|Pen and Ink Reflections||
Recently I was given a wonderful handmade doorstop. It was a gift from the main organiser of an event I spoke at in the Uniting Church’s Pilgrim College in Melbourne (see my address here and Talitha's own explanation here). We were marking the landmark first Australian university unit in Queer Theology, before the intensive which Penny and I were about to teach. As such, the doorstop was one fitting symbol of such developments, keeping open the possibilities of hearing the voice of God in contemporary culture, particularly in queer lives and spiritual experience, and enabling some of our collective old pain and exhaustions to leave and new joys and challenges to enter. It is however but one doorstop among many created by my colleague during the world’s longest COVID-19 lockdowns in Melbourne. For too many doors were closed at that time. Then and still now, she feels it is important to have practical symbols which keep alive horizons of hope and renew possibilities of life and relationship. In that sense, it is also perhaps one fitting pointer both to our Gospel story (Luke 10.25-38) and to the divine possibilities of Christian mission today. For, in a number of other ways, the parable of the so-called ‘Good’ Samaritan is actually quite impossible…
Many years ago, before entering ordained ministry, I worked for the probation service in England. I was an assistant house manager for a hostel for what were called ‘hard to place’ ex-offenders. ‘Hard to place’ – whom do you think that included? ...
Well, it referred both to those who had committed the most serious of crimes and to those who were liable to cause physical and reputational damage, including those who had committed arson or who might be seen by the wider community as scandalous. We had men who had committed so-called ‘minor’ offences – some of whom, to be honest, could sometimes be the most awkward residents of all. We also however sometimes had men who were on ‘life license’ for taking the lives of others. Certainly, we always had at least one man, or several, who had committed sexual offences. Perhaps that group of people were also always of the greatest underlying concern, at least in terms of risking public outcry and our own limits of hospitality. For appropriate relationships with those who have committed sexual offences is rightly vital. What then does that mean, today, for churches?...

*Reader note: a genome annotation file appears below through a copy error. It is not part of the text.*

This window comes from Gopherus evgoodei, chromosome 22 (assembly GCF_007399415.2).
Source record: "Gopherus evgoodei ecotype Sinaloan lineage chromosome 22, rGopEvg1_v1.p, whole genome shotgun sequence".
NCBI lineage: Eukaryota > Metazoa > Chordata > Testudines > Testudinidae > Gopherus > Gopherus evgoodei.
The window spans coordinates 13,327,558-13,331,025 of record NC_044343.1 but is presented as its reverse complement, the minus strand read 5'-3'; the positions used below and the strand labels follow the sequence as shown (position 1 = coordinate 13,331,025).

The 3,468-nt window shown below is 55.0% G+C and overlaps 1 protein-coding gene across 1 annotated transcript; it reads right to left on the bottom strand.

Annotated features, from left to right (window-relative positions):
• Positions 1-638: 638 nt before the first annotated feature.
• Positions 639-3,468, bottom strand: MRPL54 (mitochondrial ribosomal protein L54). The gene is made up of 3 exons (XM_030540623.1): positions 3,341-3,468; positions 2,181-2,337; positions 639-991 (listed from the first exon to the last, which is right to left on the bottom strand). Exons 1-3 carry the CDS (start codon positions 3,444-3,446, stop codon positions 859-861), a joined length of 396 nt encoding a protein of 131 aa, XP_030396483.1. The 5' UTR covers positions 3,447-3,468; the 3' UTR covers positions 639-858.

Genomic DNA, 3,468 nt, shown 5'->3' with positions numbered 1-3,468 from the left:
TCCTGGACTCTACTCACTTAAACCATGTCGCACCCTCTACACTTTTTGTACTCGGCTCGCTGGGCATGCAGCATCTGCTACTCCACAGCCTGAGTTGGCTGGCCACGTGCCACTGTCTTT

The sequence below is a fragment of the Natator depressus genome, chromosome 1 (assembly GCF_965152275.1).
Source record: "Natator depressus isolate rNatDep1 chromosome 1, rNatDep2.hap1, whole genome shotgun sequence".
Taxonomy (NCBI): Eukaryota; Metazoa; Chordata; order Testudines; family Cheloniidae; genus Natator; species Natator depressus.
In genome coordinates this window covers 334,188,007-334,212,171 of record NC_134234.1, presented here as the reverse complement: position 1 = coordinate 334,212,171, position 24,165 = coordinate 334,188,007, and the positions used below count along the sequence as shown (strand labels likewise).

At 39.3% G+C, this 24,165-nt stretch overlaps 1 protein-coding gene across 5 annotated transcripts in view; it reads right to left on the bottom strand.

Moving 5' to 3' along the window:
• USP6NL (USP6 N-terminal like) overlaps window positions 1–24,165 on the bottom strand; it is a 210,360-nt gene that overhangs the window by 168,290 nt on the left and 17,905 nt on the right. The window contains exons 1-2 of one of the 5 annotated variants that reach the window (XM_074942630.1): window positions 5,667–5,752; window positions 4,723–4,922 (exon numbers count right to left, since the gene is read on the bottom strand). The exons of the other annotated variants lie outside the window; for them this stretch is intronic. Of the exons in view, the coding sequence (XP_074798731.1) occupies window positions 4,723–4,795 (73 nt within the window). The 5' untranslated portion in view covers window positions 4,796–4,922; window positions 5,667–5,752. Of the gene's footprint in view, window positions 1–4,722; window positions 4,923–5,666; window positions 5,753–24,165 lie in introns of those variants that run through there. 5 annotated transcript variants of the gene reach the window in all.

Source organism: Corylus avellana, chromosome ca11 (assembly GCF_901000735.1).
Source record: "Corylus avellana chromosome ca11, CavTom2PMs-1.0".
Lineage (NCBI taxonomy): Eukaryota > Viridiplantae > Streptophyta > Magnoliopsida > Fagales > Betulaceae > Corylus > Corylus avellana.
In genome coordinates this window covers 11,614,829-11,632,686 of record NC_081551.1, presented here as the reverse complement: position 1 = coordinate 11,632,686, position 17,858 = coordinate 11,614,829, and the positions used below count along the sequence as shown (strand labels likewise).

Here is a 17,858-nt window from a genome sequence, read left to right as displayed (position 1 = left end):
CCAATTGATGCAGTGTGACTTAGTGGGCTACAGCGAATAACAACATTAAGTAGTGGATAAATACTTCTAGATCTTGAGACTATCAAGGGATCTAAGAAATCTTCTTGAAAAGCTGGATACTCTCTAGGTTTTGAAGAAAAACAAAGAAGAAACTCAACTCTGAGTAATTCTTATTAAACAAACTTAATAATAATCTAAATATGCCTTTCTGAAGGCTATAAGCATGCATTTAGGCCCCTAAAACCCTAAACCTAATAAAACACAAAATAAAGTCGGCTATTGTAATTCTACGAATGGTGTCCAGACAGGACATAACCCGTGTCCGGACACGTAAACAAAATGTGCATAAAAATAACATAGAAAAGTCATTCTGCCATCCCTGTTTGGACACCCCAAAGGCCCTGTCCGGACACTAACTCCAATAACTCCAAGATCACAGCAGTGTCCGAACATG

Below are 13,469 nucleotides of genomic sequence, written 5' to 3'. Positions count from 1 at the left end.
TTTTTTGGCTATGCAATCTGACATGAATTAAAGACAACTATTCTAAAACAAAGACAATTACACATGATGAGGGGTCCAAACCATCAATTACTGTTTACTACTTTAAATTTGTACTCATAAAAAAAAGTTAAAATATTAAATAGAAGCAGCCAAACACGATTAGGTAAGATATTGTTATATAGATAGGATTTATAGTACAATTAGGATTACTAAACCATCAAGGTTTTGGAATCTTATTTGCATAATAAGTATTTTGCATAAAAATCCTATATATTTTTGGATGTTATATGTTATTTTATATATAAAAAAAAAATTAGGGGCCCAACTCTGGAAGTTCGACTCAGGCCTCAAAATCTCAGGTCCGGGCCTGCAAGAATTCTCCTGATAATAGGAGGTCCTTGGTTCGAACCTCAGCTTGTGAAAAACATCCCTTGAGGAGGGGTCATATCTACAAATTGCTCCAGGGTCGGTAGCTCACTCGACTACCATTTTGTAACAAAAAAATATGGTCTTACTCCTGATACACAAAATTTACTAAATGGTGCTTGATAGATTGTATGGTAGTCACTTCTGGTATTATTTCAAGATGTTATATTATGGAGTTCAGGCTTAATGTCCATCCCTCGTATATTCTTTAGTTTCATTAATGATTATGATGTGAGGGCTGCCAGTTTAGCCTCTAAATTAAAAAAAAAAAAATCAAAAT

A few weeks ago I invited us all to address the question of Jesus: ‘who do you say that I am?’ This is central to the Christian spiritual pathway. As I affirmed, the answers to that question will differ, as they have differed, subtly or significantly, down the centuries. Today, on St Luke’s Day, Penny and I want to ask three more questions, which also feed into our community visioning day. They seek to open up three important areas of life: firstly, healing; secondly, hospitality; and thirdly, how do we hand on hope, as we experience it in our spiritual lives. Penny and I will do this together as a conversation. For, after all, isn’t one of the most beautiful stories in Luke’s Gospel that of the conversation between the disciples on the road to Emmaus, as they rediscover the living Christ in new ways?
Before all that however, I want to ask Penny about our relationship to St Luke. For we’ve had a bit of history with St Luke, haven’t we?...
Come as you are; that’s how I love you;
Come as you are, trust me again.
Nothing can change the love that I bear you;
all will be well, just come as you are.
- the words of our opening song today express the heart of our God and our Faith: that love is what truly matters, for this is the heart of God, and true Faith; not law, or conventional morality, nor who we are, or what we have, nor who or what we know, nor what we have done, or not done, nor what race, face, space, colour, sexual orientation, gender identity, disability, politics, taste in music, ability to sing and dance, food allergies, beauty, quirks, height, width, shoe size, dress size, hat size, nor anything else we may have. Honestly! It really does not matter to God: the God of Jesus, the God of inexhaustible and unconditional love. Just ‘Come as you are; that’s how I love you.’ Do we believe that? Do we really believe that? For it makes all the difference, to us and to others, whether we really do. In fact, I would go so far as to say, that the very future of our church and our world depends on whether we do. Will we shape our lives, our church and world on this amazing grace of God’s hospitality? Or will we settle for loving ourselves and others in ways which do not reflect God’s love for us and for all of God’s Creation?...